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Triple board-certified in Sleep Medicine,
Internal Medicine, and Pediatrics.
How Much Sleep Is “Too Much Sleep”? | What Are the Causes of Oversleeping? |
What Are The Dangers Of Oversleeping? | How Can I Get the Right Amount of Sleep?
We are warned about the dangers of not getting enough sleep. But, should we be concerned about getting too much sleep?
Many studies have established that poor sleep can negatively affect physical and mental health. However, more recently, researchers have been finding links between excessive amounts of sleep and different health concerns.
Oversleeping for nine or more hours every day can be the symptom of an underlying medical condition, and in turn, it can increase the risk of various health problems.
This article discusses what oversleeping is, what can cause it, how it affects your health, and how you can avoid sleeping too much.
How Much Sleep Is “Too Much Sleep”?
Oversleeping, or excessive sleeping, is when you regularly sleep for nine or more hours a day.
For a while now, researchers have been investigating the importance of sleep and how different sleeping patterns can affect our health and everyday life. A good amount of sleep is essential for both mental and physical health.
Exactly how much sleep do we need? The amount of sleep a person needs every night is affected by several things, including age, gender, general health, stress levels, sleep quality, and pregnancy.
The National Sleep Foundation recommends between 7-9 hours of daily sleep for healthy young adults and adults and between 7-8 hours for healthy older adults.
Occasionally sleeping in on the weekend or while you’re sick may not be such a big deal. However, you should consult your doctor if you regularly sleep for nine hours or more.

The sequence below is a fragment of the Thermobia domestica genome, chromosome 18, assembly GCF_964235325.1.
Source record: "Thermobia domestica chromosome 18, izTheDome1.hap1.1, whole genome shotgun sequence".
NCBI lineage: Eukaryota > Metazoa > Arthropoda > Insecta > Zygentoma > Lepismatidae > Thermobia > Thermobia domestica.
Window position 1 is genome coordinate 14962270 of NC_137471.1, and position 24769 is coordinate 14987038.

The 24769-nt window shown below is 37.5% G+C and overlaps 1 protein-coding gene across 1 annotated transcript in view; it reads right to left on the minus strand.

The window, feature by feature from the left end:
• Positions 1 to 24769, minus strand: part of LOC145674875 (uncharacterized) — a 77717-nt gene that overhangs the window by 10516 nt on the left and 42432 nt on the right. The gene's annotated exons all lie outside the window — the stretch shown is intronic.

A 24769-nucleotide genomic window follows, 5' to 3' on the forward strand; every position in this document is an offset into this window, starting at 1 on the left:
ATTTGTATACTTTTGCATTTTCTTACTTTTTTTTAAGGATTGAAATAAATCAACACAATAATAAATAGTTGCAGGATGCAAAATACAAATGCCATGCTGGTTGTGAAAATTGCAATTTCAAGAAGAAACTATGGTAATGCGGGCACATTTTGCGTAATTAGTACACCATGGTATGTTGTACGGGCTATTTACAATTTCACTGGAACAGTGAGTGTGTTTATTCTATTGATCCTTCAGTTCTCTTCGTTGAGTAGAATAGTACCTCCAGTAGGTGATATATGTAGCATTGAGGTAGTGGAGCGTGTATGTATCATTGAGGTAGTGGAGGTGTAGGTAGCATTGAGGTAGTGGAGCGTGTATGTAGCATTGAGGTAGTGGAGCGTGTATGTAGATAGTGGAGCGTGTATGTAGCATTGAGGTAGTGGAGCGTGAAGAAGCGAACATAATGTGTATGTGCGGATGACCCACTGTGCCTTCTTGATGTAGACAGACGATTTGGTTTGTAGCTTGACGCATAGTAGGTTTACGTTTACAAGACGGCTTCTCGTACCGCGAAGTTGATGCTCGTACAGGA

Sleeping too much can indicate an underlying medical condition, and oversleeping can negatively affect your mental and physical health.
People who sleep excessively, more than nine hours a night, might also experience the following oversleeping symptoms:
● The excessive need to nap during the day
● Excessive sleepiness during the day
What Are the Causes of Oversleeping?
Several factors can affect the quality and duration of your sleep. Oversleeping and excessive daytime sleepiness may be caused by:
1) Sleep Debt
Sleep debt, or sleep deficit, is when you sleep less than you need for several days. Sometimes, you may need to pull all-nighters or stay up late for several days in a row to study for an upcoming exam or finish a big work project.
As a result, you end up with an accumulated lack of sleep, known as sleep debt.
Later, you may need to sleep for longer hours than usual to make up for your sleep debt.
2) Environmental Factors
Studies have shown that the less light exposure you get at night, the more you sleep. That’s because the longer you’re exposed to darkness, the more melatonin you secrete. Elevated levels of melatonin can increase your total sleep time.
Therefore, sleeping in a dark room can make you oversleep. People with blackout curtains are more likely to sleep for long periods.
Additionally, if you’ve just moved to a country where the nights can last for long hours (14 hours or more), you’ll probably sleep more than usual.
3) Sleeping Disorders
Several sleep disorders can cause you to stay in bed for longer hours, such as:
● Sleep Apnea: Obstructive sleep apnea causes temporary pauses in breath during sleep. Consequently, you’ll wake up several times at night, which leads to poor sleep. As a result, you may try to sleep longer to compensate for lost sleep.
● Secondary Narcolepsy: Secondary narcolepsy is a condition that can result from an injury to the hypothalamus. The damage in the hypothalamus can cause you to sleep for more than 10 hours each night.